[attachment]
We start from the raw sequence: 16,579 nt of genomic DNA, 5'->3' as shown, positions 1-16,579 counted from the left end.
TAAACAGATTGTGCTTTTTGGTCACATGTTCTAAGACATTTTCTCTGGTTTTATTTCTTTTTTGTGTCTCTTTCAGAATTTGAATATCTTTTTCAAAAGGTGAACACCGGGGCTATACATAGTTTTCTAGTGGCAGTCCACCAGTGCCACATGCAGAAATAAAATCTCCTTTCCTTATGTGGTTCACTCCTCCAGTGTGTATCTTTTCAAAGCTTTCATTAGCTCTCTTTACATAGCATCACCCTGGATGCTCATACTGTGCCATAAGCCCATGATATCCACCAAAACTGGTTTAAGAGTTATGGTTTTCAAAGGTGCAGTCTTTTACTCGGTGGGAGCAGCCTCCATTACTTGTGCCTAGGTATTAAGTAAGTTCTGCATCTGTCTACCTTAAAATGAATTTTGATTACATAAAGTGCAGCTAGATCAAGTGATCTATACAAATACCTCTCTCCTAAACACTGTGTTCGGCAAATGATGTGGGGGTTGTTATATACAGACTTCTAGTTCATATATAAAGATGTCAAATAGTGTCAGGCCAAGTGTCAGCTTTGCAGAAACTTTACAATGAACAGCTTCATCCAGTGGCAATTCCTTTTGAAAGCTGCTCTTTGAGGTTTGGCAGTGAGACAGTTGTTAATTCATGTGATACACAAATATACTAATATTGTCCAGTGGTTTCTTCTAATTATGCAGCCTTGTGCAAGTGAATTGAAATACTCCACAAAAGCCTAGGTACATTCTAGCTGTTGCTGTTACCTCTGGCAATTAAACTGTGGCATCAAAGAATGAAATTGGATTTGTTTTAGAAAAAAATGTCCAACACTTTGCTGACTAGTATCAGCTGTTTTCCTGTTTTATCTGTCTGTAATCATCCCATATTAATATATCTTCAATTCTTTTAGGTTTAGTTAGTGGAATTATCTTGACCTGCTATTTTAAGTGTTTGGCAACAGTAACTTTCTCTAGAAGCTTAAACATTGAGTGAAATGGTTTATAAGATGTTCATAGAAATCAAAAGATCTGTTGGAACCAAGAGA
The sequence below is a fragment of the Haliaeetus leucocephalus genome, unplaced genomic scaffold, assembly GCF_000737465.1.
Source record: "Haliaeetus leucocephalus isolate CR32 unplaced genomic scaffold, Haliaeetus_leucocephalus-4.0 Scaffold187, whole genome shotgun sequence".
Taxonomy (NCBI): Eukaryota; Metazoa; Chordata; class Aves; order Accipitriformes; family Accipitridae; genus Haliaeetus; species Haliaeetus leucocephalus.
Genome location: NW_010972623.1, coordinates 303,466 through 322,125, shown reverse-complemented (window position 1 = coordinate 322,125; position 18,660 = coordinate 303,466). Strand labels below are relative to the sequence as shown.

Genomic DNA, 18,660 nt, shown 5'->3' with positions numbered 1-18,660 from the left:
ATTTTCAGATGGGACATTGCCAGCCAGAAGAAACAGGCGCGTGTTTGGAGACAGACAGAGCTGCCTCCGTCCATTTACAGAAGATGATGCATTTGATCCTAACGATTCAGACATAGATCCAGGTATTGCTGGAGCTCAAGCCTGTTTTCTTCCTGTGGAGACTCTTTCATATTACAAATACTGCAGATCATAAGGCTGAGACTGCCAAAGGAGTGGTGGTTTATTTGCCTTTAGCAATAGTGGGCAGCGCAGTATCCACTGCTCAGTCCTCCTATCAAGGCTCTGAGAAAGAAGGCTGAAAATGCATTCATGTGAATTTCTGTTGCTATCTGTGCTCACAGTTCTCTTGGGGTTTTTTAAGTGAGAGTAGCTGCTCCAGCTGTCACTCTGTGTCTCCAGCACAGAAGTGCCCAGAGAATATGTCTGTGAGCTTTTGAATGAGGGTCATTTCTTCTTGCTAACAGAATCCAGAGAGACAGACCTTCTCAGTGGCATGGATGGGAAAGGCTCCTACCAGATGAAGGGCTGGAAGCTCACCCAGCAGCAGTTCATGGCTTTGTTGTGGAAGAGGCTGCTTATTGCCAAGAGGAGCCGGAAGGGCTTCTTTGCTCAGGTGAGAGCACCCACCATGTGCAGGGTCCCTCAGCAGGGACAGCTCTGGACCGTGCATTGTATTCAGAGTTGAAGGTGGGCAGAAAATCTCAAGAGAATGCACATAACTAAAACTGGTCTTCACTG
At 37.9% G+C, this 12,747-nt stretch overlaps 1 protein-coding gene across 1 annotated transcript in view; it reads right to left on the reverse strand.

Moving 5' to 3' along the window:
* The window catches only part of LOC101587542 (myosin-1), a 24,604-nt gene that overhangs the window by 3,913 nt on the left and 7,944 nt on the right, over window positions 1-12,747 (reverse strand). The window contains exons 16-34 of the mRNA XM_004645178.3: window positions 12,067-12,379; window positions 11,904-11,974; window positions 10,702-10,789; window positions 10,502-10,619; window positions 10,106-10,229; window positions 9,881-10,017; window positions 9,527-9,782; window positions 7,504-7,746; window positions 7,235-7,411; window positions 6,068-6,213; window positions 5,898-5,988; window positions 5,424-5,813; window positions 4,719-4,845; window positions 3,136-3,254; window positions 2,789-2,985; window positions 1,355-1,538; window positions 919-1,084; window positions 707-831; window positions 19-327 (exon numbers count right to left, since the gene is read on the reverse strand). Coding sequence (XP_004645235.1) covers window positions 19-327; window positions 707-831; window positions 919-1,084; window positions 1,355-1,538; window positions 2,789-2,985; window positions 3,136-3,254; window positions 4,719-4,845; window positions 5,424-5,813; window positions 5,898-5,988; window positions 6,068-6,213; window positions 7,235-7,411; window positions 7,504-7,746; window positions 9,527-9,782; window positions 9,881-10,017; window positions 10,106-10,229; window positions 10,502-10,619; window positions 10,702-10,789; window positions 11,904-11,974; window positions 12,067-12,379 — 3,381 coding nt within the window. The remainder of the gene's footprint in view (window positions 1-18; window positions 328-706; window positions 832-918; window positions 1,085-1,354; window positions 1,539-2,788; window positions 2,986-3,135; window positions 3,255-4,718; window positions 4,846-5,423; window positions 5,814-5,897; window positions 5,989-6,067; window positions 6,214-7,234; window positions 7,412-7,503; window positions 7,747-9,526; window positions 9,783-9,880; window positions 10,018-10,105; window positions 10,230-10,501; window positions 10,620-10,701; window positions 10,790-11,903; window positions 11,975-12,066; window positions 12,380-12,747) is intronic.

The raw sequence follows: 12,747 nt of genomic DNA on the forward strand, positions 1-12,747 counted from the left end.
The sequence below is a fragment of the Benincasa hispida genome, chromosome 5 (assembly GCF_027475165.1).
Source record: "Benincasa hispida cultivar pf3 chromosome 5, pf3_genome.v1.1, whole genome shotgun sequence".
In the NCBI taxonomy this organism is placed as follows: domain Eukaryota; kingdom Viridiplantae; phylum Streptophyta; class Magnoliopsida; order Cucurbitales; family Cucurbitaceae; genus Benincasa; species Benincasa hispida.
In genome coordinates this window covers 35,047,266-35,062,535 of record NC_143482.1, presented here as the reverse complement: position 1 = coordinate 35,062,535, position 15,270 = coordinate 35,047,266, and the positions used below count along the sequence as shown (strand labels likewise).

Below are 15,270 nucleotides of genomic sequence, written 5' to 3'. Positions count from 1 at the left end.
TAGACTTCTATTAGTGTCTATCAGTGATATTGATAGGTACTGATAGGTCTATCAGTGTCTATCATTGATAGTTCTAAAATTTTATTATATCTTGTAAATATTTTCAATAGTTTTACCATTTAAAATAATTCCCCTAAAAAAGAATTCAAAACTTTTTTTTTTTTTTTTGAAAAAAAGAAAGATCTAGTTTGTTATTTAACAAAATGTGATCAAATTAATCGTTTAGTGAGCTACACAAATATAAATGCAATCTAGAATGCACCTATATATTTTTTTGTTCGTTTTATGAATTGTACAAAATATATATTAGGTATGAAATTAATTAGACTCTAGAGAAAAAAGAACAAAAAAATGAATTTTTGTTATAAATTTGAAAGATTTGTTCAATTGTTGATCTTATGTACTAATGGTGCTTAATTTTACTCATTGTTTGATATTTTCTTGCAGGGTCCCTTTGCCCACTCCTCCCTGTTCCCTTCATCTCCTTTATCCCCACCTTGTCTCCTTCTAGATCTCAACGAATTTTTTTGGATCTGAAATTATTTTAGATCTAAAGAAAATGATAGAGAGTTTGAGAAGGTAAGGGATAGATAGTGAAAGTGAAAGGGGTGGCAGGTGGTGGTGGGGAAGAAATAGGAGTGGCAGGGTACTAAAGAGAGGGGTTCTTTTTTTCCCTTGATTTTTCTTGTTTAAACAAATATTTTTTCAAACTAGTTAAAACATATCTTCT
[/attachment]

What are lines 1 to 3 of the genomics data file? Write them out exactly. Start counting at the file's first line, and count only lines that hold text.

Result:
We start from the raw sequence: 16,579 nt of genomic DNA, 5'->3' as shown, positions 1-16,579 counted from the left end.
TAAACAGATTGTGCTTTTTGGTCACATGTTCTAAGACATTTTCTCTGGTTTTATTTCTTTTTTGTGTCTCTTTCAGAATTTGAATATCTTTTTCAAAAGGTGAACACCGGGGCTATACATAGTTTTCTAGTGGCAGTCCACCAGTGCCACATGCAGAAATAAAATCTCCTTTCCTTATGTGGTTCACTCCTCCAGTGTGTATCTTTTCAAAGCTTTCATTAGCTCTCTTTACATAGCATCACCCTGGATGCTCATACTGTGCCATAAGCCCATGATATCCACCAAAACTGGTTTAAGAGTTATGGTTTTCAAAGGTGCAGTCTTTTACTCGGTGGGAGCAGCCTCCATTACTTGTGCCTAGGTATTAAGTAAGTTCTGCATCTGTCTACCTTAAAATGAATTTTGATTACATAAAGTGCAGCTAGATCAAGTGATCTATACAAATACCTCTCTCCTAAACACTGTGTTCGGCAAATGATGTGGGGGTTGTTATATACAGACTTCTAGTTCATATATAAAGATGTCAAATAGTGTCAGGCCAAGTGTCAGCTTTGCAGAAACTTTACAATGAACAGCTTCATCCAGTGGCAATTCCTTTTGAAAGCTGCTCTTTGAGGTTTGGCAGTGAGACAGTTGTTAATTCATGTGATACACAAATATACTAATATTGTCCAGTGGTTTCTTCTAATTATGCAGCCTTGTGCAAGTGAATTGAAATACTCCACAAAAGCCTAGGTACATTCTAGCTGTTGCTGTTACCTCTGGCAATTAAACTGTGGCATCAAAGAATGAAATTGGATTTGTTTTAGAAAAAAATGTCCAACACTTTGCTGACTAGTATCAGCTGTTTTCCTGTTTTATCTGTCTGTAATCATCCCATATTAATATATCTTCAATTCTTTTAGGTTTAGTTAGTGGAATTATCTTGACCTGCTATTTTAAGTGTTTGGCAACAGTAACTTTCTCTAGAAGCTTAAACATTGAGTGAAATGGTTTATAAGATGTTCATAGAAATCAAAAGATCTGTTGGAACCAAGAGA
The sequence below is a fragment of the Haliaeetus leucocephalus genome, unplaced genomic scaffold, assembly GCF_000737465.1.